This is when we learn Gault’s motivation for her mini-fiefdom in Jed’s brain. Dream assumed she had wanted to be the lord of her own personal realm, but she really was just tired of scaring people. Gault argues that people (even nightmares, even the Endless) change, and should essentially be allowed to follow their bliss. Dream gets pissed at the suggestion that even he can or should change. He’s almost as mad as when Hob suggested he needed friends. Touchy, touchy. He’s even mean to Lucienne when she reminds him that her function has changed over the years. But the King of Dreams doesn’t wanna hear it. He’d be furious to know that I think he’s changed a great deal since his imprisonment.
Let’s look at the evidence. Would pre-bubble Dream have acknowledged his friendship with Hob? Would he have been so gentle while guiding Rose through other people’s dreams? Would he have been worried for Matthew’s safety outside the Dreaming? I put it to you, the reader, that Dream is not the same fuddy-duddy who entrapped William Shakespeare all those years ago. He’s a slightly different fuddy-duddy.
Even with Dream’s abrupt end of their reunion, Rose gets enough deets from Jed to find his foster parents. She doesn’t wait for Lyta to set out and find him, which is just as well. She’s got problems enough on her own. Apparently Lyta’s dead husband Hector’s ghost is posted up in her dreams. Every time she falls asleep, it’s the two of them. And when Lyta wakes up, Hector says, he stays in the dream, which makes him think he’s more than just her grief-stricken mind. I am inclined to agree, since he appears to have somehow gotten her knocked up IRL via some freaky dream ghost sex.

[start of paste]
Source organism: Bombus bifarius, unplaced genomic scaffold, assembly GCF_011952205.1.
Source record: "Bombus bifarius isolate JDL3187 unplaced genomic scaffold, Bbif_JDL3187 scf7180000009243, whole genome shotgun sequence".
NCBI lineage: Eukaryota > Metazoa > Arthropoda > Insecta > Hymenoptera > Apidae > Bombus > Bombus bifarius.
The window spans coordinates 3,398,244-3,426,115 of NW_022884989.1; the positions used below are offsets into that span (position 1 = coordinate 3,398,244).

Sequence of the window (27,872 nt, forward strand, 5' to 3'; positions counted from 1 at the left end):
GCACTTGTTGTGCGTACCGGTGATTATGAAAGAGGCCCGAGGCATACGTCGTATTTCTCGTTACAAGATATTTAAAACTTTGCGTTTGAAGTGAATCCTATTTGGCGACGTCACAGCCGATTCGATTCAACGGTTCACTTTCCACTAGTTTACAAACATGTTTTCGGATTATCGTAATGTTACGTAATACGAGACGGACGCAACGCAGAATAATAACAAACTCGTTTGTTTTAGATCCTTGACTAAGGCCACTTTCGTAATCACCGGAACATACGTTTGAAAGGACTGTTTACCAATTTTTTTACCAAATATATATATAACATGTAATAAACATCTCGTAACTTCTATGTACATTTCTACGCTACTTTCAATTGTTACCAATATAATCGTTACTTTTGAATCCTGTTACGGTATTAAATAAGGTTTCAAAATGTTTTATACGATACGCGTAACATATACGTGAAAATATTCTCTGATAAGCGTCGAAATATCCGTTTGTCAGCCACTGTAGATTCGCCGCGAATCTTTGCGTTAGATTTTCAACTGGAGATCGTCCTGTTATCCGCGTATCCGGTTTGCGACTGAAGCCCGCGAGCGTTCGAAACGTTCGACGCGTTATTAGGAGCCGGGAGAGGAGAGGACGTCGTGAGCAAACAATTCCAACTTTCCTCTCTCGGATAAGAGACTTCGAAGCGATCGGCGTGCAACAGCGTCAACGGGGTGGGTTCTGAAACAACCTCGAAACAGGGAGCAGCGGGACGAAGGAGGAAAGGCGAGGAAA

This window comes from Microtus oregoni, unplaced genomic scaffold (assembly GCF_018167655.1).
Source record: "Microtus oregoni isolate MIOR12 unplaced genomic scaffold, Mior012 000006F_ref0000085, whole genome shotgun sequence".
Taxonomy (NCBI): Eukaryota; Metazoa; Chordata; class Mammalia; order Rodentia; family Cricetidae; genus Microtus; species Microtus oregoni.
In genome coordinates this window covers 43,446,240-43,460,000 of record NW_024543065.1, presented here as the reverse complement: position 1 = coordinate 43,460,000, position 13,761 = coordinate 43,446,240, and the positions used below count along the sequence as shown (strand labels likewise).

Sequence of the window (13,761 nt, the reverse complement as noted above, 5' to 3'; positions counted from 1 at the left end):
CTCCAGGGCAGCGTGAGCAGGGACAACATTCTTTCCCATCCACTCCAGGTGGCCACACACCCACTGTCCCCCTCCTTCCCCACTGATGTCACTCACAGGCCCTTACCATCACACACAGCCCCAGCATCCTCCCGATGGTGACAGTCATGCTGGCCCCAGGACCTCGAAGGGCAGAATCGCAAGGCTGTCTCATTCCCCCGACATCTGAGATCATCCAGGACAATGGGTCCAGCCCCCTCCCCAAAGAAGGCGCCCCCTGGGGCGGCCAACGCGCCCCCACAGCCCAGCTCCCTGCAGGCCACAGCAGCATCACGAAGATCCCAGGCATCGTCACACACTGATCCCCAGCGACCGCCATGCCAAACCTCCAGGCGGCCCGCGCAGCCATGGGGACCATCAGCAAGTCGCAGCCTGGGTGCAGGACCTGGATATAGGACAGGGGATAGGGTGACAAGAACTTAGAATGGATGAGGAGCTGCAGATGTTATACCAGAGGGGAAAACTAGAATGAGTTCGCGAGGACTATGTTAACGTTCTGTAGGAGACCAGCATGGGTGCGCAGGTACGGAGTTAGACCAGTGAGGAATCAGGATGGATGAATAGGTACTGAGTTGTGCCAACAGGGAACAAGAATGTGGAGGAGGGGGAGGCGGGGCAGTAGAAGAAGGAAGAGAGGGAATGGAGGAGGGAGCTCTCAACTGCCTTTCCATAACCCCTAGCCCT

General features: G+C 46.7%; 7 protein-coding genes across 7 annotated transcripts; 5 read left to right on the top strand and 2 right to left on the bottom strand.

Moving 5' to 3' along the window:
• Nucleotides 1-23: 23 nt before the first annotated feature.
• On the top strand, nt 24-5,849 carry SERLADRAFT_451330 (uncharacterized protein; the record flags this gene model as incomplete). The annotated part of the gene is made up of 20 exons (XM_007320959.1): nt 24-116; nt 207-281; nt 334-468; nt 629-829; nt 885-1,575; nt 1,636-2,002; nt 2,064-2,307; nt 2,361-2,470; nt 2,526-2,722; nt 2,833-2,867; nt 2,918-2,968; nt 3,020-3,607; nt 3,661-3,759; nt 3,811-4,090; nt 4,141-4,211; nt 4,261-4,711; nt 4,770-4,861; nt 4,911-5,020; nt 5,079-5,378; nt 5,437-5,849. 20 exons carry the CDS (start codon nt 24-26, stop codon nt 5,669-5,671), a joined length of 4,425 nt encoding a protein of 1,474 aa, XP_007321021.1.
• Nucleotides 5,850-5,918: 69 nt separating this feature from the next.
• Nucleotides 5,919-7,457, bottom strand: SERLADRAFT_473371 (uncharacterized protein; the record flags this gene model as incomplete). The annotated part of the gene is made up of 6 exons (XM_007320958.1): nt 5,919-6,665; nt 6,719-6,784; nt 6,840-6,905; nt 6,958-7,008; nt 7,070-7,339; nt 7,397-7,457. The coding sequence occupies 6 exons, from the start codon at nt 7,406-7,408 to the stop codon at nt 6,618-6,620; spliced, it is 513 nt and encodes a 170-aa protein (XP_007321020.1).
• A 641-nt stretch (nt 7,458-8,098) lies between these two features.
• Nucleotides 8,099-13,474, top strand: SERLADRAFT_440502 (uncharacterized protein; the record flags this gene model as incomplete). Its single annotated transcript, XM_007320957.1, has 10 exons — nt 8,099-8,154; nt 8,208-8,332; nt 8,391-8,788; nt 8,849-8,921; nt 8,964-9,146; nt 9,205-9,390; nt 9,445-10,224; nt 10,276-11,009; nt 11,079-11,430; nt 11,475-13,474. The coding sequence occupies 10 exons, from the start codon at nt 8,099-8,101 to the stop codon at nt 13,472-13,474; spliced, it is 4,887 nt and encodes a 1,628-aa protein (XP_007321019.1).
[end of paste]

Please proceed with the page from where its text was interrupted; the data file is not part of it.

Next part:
Rose is fast getting to Jed, but the Corinthian is faster. Being a dream and all, he can basically teleport to every place he suspects Rose of being, from Unity’s rest home, to the beach at Cape Kennedy, to the foster-care office, to Uncle Barnaby’s. Rose shows up to the foster house only to find cops taking the presumably now eyeball-less bodies of Barn and Clarice out. And Jed is riding shotgun to a serial-killer convention.
Fables and Reflections:
• That song that ends the episode is unforgivably bad. Sorry, this is prestige drama, not a Chevy truck commercial.
• I said in the series-premiere recap that one major theme of the entire run of the comic series is that things need to change or else they’ll perish. Glad to see the show hitting that theme pretty hard.
• What did Lucienne used to be before she was the librarian? Inquiring minds want to know.
• It can’t feel good to wake up one morning with a trimester’s worth of baby in your stomach. When Lyta looks at her bump in the mirror, she should be absolutely covered in stretch marks. But maybe I’m being too fussy looking for realism in a magical ghost dream pregnancy.
• I wish there were more stylistic differences between the boarding-house dreams. They could push the color timing, throw in some Dutch angles, make choices in the soundtracks, maybe have one with puppets or interpretive dance to really make each brain distinct.
• I did appreciate the way they fucked with writing in everyone’s dreams. Hot tip: If you think you’re dreaming but you’re not sure, try to read something. Your brain can’t construct writing for you to read, so the letters will be all swirly like they were on Jed’s poster in Ken’s dream.
• Hal flirting with the Corinthian was scary. TBH, I don’t love that every gay man in the show is into the Corinthian. Surely there’s someone out there who doesn’t want to hook up with a guy who never takes off his sunglasses or would hang out with him long enough to realize he’s, y’know, a serial killer.
• Rose looks up Barnaby and Clarice on track-a-being.com, which is one of the Google substitutes I’ve ever encountered. This is worse than when people kept insistently using Bing on The Vampire Diaries.
• Lyta’s dream house is ugly, sorry. The time for all-white interiors is over.